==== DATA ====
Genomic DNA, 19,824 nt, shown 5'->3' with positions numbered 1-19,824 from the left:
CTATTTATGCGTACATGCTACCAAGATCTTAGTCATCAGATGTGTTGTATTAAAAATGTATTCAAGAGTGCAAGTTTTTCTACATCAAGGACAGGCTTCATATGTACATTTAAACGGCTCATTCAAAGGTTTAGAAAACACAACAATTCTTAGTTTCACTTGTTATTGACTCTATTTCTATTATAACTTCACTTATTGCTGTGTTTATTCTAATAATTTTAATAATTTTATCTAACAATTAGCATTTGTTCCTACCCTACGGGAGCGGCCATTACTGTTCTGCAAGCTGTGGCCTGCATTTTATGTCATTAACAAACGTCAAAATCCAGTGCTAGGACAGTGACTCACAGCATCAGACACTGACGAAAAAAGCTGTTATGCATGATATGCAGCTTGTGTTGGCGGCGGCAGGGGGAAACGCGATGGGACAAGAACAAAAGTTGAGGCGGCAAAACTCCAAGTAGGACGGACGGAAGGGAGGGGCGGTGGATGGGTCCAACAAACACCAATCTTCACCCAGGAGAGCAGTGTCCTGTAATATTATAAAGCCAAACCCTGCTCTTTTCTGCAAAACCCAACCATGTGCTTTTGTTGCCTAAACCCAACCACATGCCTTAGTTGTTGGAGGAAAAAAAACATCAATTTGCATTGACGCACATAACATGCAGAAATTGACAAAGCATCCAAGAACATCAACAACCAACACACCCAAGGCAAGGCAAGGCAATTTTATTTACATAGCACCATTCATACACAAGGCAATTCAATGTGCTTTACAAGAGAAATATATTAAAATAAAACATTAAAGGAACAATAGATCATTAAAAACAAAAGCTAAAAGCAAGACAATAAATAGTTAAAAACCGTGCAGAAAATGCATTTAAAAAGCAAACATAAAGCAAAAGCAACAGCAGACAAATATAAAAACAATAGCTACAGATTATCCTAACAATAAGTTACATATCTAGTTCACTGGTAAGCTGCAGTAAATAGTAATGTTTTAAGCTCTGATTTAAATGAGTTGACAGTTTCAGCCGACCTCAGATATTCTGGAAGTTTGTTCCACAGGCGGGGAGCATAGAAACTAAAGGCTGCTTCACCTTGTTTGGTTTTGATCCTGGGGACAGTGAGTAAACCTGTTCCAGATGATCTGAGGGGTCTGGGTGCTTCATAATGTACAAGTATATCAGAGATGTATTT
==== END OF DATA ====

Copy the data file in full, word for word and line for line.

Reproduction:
Genomic DNA, 19,824 nt, shown 5'->3' with positions numbered 1-19,824 from the left:
CTATTTATGCGTACATGCTACCAAGATCTTAGTCATCAGATGTGTTGTATTAAAAATGTATTCAAGAGTGCAAGTTTTTCTACATCAAGGACAGGCTTCATATGTACATTTAAACGGCTCATTCAAAGGTTTAGAAAACACAACAATTCTTAGTTTCACTTGTTATTGACTCTATTTCTATTATAACTTCACTTATTGCTGTGTTTATTCTAATAATTTTAATAATTTTATCTAACAATTAGCATTTGTTCCTACCCTACGGGAGCGGCCATTACTGTTCTGCAAGCTGTGGCCTGCATTTTATGTCATTAACAAACGTCAAAATCCAGTGCTAGGACAGTGACTCACAGCATCAGACACTGACGAAAAAAGCTGTTATGCATGATATGCAGCTTGTGTTGGCGGCGGCAGGGGGAAACGCGATGGGACAAGAACAAAAGTTGAGGCGGCAAAACTCCAAGTAGGACGGACGGAAGGGAGGGGCGGTGGATGGGTCCAACAAACACCAATCTTCACCCAGGAGAGCAGTGTCCTGTAATATTATAAAGCCAAACCCTGCTCTTTTCTGCAAAACCCAACCATGTGCTTTTGTTGCCTAAACCCAACCACATGCCTTAGTTGTTGGAGGAAAAAAAACATCAATTTGCATTGACGCACATAACATGCAGAAATTGACAAAGCATCCAAGAACATCAACAACCAACACACCCAAGGCAAGGCAAGGCAATTTTATTTACATAGCACCATTCATACACAAGGCAATTCAATGTGCTTTACAAGAGAAATATATTAAAATAAAACATTAAAGGAACAATAGATCATTAAAAACAAAAGCTAAAAGCAAGACAATAAATAGTTAAAAACCGTGCAGAAAATGCATTTAAAAAGCAAACATAAAGCAAAAGCAACAGCAGACAAATATAAAAACAATAGCTACAGATTATCCTAACAATAAGTTACATATCTAGTTCACTGGTAAGCTGCAGTAAATAGTAATGTTTTAAGCTCTGATTTAAATGAGTTGACAGTTTCAGCCGACCTCAGATATTCTGGAAGTTTGTTCCACAGGCGGGGAGCATAGAAACTAAAGGCTGCTTCACCTTGTTTGGTTTTGATCCTGGGGACAGTGAGTAAACCTGTTCCAGATGATCTGAGGGGTCTGGGTGCTTCATAATGTACAAGTATATCAGAGATGTATTT